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New postings and analysis from Health Affairs, the leading journal of health policy. Health Affairs publishes new research each week online at For more information, contact Chris Fleming at 301-347-3944.

As Elections Approach, Health Care Is A "Second-Tier" Issue

Americans say that high costs and the lack of insurance and access to care are the most pressing health care problems for government to address, Robert Blendon and coauthors report in an article published October 17 as a Health Affairs Web Exclusive. Writing a month before the 2006 congressional election, the researchers also say that health care overall is a "second-tier issue" for the American public, ranking behind Iraq, the economy, and gasoline prices as a priority for government action. However, health care still ranks higher today than issues such as education, the environment (including global warming), Social Security, poverty, and crime.

Speeding Personalized Medicine Requires Scientific And Economic Steps

In the five years since the sequencing of the human genome, the movement toward personalized medicine has been slower than expected, and both scientific and economic challenges will have to be overcome if that is to change, Lou Garrison of the University of Washington and M.J. Finley Austin of F.Hoffmann-La Roche say in the Sep/Oct Health Affairs. On the scientific front, pharmacogenetics-based diagnostics and drugs are unlikely to be linked in large numbers until we develop much greater knowledge concerning the actual predictive power of biomarkers; this will require substantially greater public investments in both basic and translational research, according to the authors. On the economic front, the two authors stress the need for value-based, flexible pricing systems, backed by strong, consistent, intellectual-property rules.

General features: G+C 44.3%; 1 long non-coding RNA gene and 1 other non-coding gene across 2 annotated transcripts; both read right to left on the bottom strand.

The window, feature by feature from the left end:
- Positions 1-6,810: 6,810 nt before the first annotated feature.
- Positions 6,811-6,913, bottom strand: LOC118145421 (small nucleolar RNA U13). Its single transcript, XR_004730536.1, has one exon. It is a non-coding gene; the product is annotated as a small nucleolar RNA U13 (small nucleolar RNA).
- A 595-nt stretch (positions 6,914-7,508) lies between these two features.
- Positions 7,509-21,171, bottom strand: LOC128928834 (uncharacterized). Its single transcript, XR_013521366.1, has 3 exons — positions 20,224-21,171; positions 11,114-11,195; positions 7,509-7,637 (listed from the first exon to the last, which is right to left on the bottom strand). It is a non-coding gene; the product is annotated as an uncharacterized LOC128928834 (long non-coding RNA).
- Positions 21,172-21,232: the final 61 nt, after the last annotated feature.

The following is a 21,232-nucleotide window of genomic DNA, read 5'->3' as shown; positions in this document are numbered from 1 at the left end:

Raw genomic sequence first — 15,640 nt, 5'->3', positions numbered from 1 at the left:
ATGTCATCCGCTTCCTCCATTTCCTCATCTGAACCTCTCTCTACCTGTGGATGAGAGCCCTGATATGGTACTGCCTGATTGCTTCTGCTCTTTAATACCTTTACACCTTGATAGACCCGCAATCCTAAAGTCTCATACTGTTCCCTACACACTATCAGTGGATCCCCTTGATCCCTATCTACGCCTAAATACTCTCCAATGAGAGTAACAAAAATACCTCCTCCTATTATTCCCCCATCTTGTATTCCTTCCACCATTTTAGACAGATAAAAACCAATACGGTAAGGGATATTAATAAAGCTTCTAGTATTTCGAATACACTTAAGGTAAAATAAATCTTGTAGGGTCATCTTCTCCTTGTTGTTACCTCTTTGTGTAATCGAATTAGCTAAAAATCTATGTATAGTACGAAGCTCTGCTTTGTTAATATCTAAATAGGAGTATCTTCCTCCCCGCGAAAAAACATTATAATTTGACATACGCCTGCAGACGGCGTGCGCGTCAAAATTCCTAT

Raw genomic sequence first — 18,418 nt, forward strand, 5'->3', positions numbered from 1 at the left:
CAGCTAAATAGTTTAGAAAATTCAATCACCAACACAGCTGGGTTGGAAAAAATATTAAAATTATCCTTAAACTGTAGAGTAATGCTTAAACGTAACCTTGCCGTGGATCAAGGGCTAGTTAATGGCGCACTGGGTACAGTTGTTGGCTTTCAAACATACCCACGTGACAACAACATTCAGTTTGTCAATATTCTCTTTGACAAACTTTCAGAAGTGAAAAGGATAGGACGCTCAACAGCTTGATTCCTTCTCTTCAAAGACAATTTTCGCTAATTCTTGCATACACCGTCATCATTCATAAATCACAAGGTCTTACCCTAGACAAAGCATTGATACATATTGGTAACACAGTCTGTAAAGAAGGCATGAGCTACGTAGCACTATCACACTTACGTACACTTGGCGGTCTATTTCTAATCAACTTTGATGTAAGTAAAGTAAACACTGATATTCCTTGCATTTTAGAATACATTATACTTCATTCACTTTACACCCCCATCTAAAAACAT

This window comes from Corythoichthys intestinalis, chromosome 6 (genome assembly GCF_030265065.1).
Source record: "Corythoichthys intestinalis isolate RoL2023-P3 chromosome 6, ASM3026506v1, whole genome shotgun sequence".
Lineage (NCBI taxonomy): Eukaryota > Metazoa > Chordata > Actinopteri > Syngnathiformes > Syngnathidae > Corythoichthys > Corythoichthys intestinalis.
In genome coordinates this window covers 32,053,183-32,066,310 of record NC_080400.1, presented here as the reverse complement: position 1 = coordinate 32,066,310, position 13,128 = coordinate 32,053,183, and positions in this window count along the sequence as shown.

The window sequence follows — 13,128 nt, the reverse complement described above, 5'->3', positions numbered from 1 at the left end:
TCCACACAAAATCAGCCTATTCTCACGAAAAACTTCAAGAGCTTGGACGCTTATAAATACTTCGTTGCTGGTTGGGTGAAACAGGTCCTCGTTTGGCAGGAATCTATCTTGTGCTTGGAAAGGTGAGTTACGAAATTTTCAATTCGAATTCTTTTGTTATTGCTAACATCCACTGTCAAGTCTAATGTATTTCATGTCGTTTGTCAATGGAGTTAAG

Print editions of Health Affairs may be ordered for $35 each from Health Affairs' Customer Service at 301-347-3900 or online at

Health IT, Pay for Performance Debated on Health Affairs Blog

Ashish Jha of Harvard University weighs in on a health IT discussion related to his paper benchmarking electronic health records for physicians and hospitals.

Gail Wilensky on health reform and P4P: "Having just finished participating in a two-year IOM study on P4P, I can tell you that the challenges of putting in place such a comprehensive measurement system are more than formidable."

Fitzhugh Mullan on the importance of the policy narrative: "The Narrative Matters section in Health Affairs was conceived in 1999 with the explicit intent of bringing personal experience into health policy debates. We believe that stories are quintessentially human, powerful, instructive, and, all said, unavoidable."

Coming up: Biotech drug pricing


Health Affairs, published by Project HOPE, is the leading journal of health policy. The nonpartisan, peer-reviewed journal appears bimonthly in print, with additional online-only papers published weekly as Health Affairs Web Exclusives at The full text of each Health Affairs Web Exclusive is available free of charge to all Web site visitors for a two-week period following posting, after which it switches to pay-per-view for nonsubscribers. The abstracts of all articles are free. The Sep/Oct 2006 issue was supported principally by the Blue Shield of California Foundation with additional support from Amgen and Genentech. Web Exclusives are supported in part by a grant from the Commonwealth Fund.


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